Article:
I came across a very inspiring video that offers insight into an important topic of positive psychology. You can watch the video below. In this recent TED talk, author, ecologist, teacher, and Zen Buddhism priest Joan Halifax shares the virtues of compassion and empathy, and how these traits are necessary for our existence and a fruitful future. Compassion is how we connect with others in times of grief and despair. It allows us to take action and have the strength to alter others' suffering. It also supports us in being resilient and persevering through difficult times. Compassion allows us to make our community a better place. It connects us to others' pain in a way where we want to make a positive difference in their lives. Compassion can benefit almost any relationship, though there are many areas where a compassionate nature can be utilized most constructively. If you work in a social services field or are a teacher, compassion can help you maintain the strength to encourage others as you benevolently serve them.
If you have ever had a problem with excessive anxiety you know how debilitating it can be. When anxiety is serious it can really steal our joy and impact our ability to live a full and meaningful life. We may be genetically predisposed to anxiety, though most often anxiety is caused by our thinking, particularly excessive worrying. There might be feelings of fear and dread, and apprehensive expectations and thoughts about the future. Someone with anxiety may tend to assume the worst is going to happen and constantly focus on all the things they "must," "should," and "need" to do. If this is something you struggle with, here are some strategies to help you overcome excessive worry and anxiety.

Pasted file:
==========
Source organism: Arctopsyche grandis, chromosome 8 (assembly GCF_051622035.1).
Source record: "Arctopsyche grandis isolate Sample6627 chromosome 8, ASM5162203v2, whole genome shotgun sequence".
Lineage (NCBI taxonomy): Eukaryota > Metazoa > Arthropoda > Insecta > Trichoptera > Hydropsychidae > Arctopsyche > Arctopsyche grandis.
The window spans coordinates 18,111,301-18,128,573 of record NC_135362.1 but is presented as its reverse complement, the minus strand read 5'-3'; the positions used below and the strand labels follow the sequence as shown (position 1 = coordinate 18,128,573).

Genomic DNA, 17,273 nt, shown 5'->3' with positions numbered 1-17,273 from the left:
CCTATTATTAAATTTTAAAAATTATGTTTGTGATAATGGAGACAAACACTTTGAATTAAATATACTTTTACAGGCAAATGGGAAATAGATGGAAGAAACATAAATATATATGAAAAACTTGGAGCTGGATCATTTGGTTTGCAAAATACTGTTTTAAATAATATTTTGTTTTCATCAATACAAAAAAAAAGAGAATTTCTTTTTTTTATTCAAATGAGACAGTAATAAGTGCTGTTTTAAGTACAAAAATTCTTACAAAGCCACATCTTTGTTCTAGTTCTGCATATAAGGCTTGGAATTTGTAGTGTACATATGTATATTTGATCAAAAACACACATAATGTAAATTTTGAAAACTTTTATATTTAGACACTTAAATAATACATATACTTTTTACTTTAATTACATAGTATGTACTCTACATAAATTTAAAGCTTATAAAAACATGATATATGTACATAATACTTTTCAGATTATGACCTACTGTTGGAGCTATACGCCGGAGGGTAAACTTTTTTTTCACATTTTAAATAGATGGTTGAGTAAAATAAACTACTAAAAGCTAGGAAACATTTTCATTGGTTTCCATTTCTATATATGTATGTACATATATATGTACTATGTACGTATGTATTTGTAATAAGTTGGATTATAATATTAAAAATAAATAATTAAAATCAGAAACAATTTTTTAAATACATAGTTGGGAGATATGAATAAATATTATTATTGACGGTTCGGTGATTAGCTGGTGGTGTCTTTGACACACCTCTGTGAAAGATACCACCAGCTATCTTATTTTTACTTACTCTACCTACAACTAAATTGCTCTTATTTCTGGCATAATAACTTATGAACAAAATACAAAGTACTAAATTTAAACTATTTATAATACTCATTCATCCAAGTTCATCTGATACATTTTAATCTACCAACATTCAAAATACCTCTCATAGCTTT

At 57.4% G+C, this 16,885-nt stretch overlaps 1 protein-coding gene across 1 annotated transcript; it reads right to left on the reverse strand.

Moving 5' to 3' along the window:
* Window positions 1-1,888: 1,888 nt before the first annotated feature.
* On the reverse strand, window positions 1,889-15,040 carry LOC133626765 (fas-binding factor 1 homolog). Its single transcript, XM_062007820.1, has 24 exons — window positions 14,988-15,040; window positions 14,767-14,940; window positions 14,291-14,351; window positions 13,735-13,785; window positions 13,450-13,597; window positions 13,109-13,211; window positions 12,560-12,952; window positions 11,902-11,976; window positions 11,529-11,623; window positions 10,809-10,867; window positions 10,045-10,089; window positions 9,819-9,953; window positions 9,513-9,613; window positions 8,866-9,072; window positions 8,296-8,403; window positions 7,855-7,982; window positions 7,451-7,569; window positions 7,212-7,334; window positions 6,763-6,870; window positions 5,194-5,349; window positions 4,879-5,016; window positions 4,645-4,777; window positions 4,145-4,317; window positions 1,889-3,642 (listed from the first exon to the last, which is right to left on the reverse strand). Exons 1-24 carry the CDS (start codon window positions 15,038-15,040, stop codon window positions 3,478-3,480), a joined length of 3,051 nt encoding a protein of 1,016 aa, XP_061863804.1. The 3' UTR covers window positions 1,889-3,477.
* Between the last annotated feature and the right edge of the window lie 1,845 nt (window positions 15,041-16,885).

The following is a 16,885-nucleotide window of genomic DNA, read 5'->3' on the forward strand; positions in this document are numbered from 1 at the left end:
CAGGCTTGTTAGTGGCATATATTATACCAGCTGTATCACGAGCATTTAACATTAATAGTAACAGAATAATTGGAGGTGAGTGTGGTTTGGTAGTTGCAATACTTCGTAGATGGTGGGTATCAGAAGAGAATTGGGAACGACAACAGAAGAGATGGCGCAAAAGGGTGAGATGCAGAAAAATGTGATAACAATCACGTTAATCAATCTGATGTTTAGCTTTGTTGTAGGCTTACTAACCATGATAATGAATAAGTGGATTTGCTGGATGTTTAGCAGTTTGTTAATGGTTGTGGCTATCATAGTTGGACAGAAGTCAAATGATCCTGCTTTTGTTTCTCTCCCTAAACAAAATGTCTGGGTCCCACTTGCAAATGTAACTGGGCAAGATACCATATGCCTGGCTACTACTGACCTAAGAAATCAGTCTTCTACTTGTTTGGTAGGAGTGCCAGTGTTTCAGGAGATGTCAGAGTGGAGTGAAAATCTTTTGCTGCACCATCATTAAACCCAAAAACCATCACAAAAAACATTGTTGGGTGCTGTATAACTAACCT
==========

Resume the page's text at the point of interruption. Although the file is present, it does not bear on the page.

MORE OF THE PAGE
As the anniversary of the 9-11 attack approaches, it most likely brings up some difficult memories. It may stir remembrance of worries for your safety or fears about what was taking place. I'm sure you remember where you were when the first building was hit. If you weren't frightened by the sight of the first plane exploding into the side of the North Tower, the second tower was hit moments later and solidified that the occurrence was more than an unfortunate coincidence. Though, as much as fear and worry emerge when revisiting this moment in our memory, we can't neglect the level of courage and hope that also pervaded throughout this disaster. Courage helps us face our fears and confront them. Courage was seen at all levels and in every sense of the word. Not only were the fire fighters and emergency responders courageously saving lives and appeasing trauma, but general civilians, journalists, and many people who may have never stuck their neck out before this moment were driven to be there for others and do their part to minimize distress and loss of life.
I was speaking with a close friend recently who was having difficulty accepting where she was in her career. She didn't feel things were coming together as quickly as she would've liked and started to second guess if she was following the right path. This was all based on the idea that progress was coming too slowly and not as naturally as she expected. She started to discount her ability and even view her apparent skills and talents to be nonexistent. Even when receiving complements, she would be unable to accept them internally. This is a clear example of having a "fixed mindset," or the belief that personal talents, skills, and characteristics are unchangeable. When you run into problems do you assume it's because you don't have the skill and competence needed?